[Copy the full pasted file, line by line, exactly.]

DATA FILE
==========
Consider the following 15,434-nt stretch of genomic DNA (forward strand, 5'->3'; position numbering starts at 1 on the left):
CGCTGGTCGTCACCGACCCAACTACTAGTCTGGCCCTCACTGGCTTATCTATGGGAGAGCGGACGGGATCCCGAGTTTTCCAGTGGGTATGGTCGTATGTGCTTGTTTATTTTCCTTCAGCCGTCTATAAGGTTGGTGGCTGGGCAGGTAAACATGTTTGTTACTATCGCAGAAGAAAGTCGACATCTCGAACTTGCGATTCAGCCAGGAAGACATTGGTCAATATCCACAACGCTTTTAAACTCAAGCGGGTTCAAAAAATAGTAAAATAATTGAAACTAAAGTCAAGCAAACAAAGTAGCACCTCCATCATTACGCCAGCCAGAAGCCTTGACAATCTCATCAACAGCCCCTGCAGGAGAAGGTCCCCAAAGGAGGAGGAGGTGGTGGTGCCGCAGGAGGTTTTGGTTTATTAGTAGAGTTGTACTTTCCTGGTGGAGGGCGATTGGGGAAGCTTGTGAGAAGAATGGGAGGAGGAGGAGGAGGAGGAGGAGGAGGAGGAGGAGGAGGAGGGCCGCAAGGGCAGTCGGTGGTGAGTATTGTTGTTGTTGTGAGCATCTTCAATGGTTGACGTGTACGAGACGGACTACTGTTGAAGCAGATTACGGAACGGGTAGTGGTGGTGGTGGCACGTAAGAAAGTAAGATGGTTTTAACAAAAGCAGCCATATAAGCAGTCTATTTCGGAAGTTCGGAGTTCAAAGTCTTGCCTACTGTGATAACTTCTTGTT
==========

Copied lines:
Consider the following 15,434-nt stretch of genomic DNA (forward strand, 5'->3'; position numbering starts at 1 on the left):
CGCTGGTCGTCACCGACCCAACTACTAGTCTGGCCCTCACTGGCTTATCTATGGGAGAGCGGACGGGATCCCGAGTTTTCCAGTGGGTATGGTCGTATGTGCTTGTTTATTTTCCTTCAGCCGTCTATAAGGTTGGTGGCTGGGCAGGTAAACATGTTTGTTACTATCGCAGAAGAAAGTCGACATCTCGAACTTGCGATTCAGCCAGGAAGACATTGGTCAATATCCACAACGCTTTTAAACTCAAGCGGGTTCAAAAAATAGTAAAATAATTGAAACTAAAGTCAAGCAAACAAAGTAGCACCTCCATCATTACGCCAGCCAGAAGCCTTGACAATCTCATCAACAGCCCCTGCAGGAGAAGGTCCCCAAAGGAGGAGGAGGTGGTGGTGCCGCAGGAGGTTTTGGTTTATTAGTAGAGTTGTACTTTCCTGGTGGAGGGCGATTGGGGAAGCTTGTGAGAAGAATGGGAGGAGGAGGAGGAGGAGGAGGAGGAGGAGGAGGAGGAGGAGGGCCGCAAGGGCAGTCGGTGGTGAGTATTGTTGTTGTTGTGAGCATCTTCAATGGTTGACGTGTACGAGACGGACTACTGTTGAAGCAGATTACGGAACGGGTAGTGGTGGTGGTGGCACGTAAGAAAGTAAGATGGTTTTAACAAAAGCAGCCATATAAGCAGTCTATTTCGGAAGTTCGGAGTTCAAAGTCTTGCCTACTGTGATAACTTCTTGTT